(Updates with PayPal declining to comment.)
Stripe, an online payments startup backed by Peter Thiel, is expanding into Canada to ramp up competition with EBay’s PayPal and widen its merchant base in a country with few options for transactions over the Internet.
Any individual or business based in Canada can start using Stripe to collect payments starting today, the company said in a statement. Stripe, based in San Francisco, charges customers a flat fee of 2.9 percent plus 30 cents for every transaction and supports major credit cards.
The startup is competing with companies such as PayPal and WePay in an online payments market that may reach $1 trillion worldwide by 2014, according to a report by Research and Markets, a Dublin-based research firm.
Most merchants in Canada currently go through banks to set up online payments, which can be a lengthy process of faxing documents and providing personal information, said Tobias Lutke, chief executive officer of Shopify, an e-commerce company based in Ottawa.
“The credit card gateways in Canada are much more tied to the banking system,” Lutke said in an interview. “It takes literally months to get a payment gateway set up. With Stripe, it takes minutes. It’s a game changer in Canada.”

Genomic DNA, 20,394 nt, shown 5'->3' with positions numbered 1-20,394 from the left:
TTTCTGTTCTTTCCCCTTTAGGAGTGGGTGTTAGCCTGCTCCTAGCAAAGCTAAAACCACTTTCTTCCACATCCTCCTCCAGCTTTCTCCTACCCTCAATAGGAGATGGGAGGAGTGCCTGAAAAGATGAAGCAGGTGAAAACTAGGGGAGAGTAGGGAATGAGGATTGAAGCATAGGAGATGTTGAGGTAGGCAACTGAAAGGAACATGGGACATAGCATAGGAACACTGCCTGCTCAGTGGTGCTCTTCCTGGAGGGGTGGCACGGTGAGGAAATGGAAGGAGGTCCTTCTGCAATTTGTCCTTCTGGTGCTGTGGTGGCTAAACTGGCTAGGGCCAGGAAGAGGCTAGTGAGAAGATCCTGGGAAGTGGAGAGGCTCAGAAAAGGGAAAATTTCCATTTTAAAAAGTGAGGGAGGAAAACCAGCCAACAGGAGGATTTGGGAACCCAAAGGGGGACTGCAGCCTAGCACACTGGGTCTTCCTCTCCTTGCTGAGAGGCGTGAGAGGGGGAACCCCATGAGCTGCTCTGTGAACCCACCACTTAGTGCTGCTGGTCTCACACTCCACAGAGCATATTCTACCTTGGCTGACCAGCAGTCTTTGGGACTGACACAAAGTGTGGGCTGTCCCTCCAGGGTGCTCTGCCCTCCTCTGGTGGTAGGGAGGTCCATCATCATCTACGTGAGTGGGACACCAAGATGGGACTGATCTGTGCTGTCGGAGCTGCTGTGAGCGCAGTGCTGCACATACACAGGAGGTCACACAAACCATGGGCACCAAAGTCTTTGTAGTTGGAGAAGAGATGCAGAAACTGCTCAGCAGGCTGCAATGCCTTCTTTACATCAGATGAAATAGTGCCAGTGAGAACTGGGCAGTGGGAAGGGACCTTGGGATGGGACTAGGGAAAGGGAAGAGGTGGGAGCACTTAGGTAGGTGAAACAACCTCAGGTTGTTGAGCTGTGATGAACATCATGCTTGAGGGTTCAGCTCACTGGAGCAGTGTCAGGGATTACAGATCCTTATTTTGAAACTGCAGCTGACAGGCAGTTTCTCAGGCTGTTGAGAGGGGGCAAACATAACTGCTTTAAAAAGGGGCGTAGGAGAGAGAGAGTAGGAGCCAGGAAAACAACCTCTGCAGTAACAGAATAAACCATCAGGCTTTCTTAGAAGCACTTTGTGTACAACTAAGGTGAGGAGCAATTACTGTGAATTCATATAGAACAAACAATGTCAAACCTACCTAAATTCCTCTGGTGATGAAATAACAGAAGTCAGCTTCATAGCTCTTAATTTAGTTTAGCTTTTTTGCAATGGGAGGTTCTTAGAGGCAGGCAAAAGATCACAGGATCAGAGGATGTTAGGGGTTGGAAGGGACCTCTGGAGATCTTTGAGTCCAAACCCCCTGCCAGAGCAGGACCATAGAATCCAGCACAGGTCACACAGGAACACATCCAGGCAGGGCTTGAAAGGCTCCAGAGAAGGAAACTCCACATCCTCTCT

Stripe has raised about $40 million in funding from investors including Sequoia Capital, Redpoint Ventures and PayPal co-founders Thiel, Max Levchin and Elon Musk, according to Patrick Collison, the company’s 24-year-old chief executive officer. Stripe was started in the U.S. in September 2011 by Collison and his brother, John.
Unlike PayPal, a merchant’s customer doesn’t need a Stripe account before paying and Stripe doesn’t direct the buyer to another website to pay. That makes the transaction process smoother, Lutke said.
Jennifer Hakes, a spokeswoman for PayPal, declined to comment.
Stripe won’t disclose its revenue or number of customers. PayPal has more than 100 million users and reported $4.1 billion in revenue last year.
The startup is working with financial services giants such as Wells Fargo & Co. and American Express Co. to let merchants, from small bookstores to large companies, use its system, Collison said in an interview.
“Payments in Canada was so uniquely bad that this is a really big deal,” he said.